Nothing lights up my social media feeds like something in pop culture that includes a character with autism. Last week, when Netflix introduced “Atypical,” an eight-episode series, I was immediately inundated with all kinds of reviews. Surprisingly, opinions appear to vary widely. Some people adore this show, while others are completely angered by it. Others are simply bored by it. One thing is clear: There are some very strong opinions out there about this series! I thought I’d share some interesting insights that I’ve read, as well as offer my own opinion.
“Atypical” focuses on Sam, an 18-year-old autistic boy who attends a regular high school, his sister, Casey, and his parents, Elsa and Doug. While most of the series focuses on Sam’s desire to have a girlfriend (and well, mostly… sex), each family member does have their own story line. (Eventually, another storyline becomes devoted to Julia, Sam’s therapist.) I have written in the past about how few characters there are with autism in pop culture, so seeing a show focus so squarely on autism is exciting to me.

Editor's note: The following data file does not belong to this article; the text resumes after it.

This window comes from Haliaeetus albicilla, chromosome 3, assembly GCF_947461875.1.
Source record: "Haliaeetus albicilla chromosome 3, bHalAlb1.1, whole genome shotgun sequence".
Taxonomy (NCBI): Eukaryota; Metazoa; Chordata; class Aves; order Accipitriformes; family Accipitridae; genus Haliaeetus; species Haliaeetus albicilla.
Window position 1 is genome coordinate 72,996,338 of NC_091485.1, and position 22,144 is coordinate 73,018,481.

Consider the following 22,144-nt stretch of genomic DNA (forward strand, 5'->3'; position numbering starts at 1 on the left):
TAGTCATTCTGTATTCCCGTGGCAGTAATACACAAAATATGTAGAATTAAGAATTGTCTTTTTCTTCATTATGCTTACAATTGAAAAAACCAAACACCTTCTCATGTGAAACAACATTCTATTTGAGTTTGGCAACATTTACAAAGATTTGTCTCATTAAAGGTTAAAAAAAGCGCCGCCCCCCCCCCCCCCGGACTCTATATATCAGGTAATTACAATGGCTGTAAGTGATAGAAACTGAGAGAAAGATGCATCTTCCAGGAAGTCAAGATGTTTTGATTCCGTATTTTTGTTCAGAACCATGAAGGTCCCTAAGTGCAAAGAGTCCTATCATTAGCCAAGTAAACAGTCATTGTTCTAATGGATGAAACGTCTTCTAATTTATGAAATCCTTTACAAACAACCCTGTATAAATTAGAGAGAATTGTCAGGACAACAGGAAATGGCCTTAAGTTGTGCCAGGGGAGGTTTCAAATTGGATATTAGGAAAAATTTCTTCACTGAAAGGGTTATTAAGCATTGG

Sam is very verbal, but processes language in very literal ways. He says things out loud that others might think of as private. Like many people with autism, he relies on “rules” to get through life – which he carefully documents in a notebook that he takes everywhere. In addition, Sam’s sensory processing issues make it difficult for him to get through a noisy, overstimulating world. He wears noise-canceling headphones and hides from people when he needs to.
If you have not seen the show, check out the trailer (which you can view below, or through this link):
What the Critics Say